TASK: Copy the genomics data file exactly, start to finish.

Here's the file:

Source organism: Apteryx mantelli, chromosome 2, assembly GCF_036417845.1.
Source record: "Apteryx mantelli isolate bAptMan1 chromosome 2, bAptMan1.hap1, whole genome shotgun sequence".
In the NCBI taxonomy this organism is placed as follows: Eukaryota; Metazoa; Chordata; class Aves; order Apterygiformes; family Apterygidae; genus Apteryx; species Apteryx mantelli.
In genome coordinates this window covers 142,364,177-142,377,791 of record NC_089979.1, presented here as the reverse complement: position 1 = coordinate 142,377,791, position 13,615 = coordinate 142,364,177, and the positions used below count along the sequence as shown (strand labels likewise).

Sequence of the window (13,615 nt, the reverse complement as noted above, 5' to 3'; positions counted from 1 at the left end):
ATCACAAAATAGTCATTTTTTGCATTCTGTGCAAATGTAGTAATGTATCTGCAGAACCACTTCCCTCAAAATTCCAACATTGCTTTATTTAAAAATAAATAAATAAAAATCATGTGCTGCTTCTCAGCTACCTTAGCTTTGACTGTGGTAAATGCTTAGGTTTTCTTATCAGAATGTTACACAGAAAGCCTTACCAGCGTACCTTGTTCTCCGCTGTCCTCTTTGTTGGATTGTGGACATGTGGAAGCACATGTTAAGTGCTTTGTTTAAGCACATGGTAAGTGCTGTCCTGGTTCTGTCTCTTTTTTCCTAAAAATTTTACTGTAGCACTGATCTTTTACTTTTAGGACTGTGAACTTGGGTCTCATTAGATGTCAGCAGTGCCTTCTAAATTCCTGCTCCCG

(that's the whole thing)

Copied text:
Source organism: Apteryx mantelli, chromosome 2, assembly GCF_036417845.1.
Source record: "Apteryx mantelli isolate bAptMan1 chromosome 2, bAptMan1.hap1, whole genome shotgun sequence".
In the NCBI taxonomy this organism is placed as follows: Eukaryota; Metazoa; Chordata; class Aves; order Apterygiformes; family Apterygidae; genus Apteryx; species Apteryx mantelli.
In genome coordinates this window covers 142,364,177-142,377,791 of record NC_089979.1, presented here as the reverse complement: position 1 = coordinate 142,377,791, position 13,615 = coordinate 142,364,177, and the positions used below count along the sequence as shown (strand labels likewise).

Sequence of the window (13,615 nt, the reverse complement as noted above, 5' to 3'; positions counted from 1 at the left end):
ATCACAAAATAGTCATTTTTTGCATTCTGTGCAAATGTAGTAATGTATCTGCAGAACCACTTCCCTCAAAATTCCAACATTGCTTTATTTAAAAATAAATAAATAAAAATCATGTGCTGCTTCTCAGCTACCTTAGCTTTGACTGTGGTAAATGCTTAGGTTTTCTTATCAGAATGTTACACAGAAAGCCTTACCAGCGTACCTTGTTCTCCGCTGTCCTCTTTGTTGGATTGTGGACATGTGGAAGCACATGTTAAGTGCTTTGTTTAAGCACATGGTAAGTGCTGTCCTGGTTCTGTCTCTTTTTTCCTAAAAATTTTACTGTAGCACTGATCTTTTACTTTTAGGACTGTGAACTTGGGTCTCATTAGATGTCAGCAGTGCCTTCTAAATTCCTGCTCCCG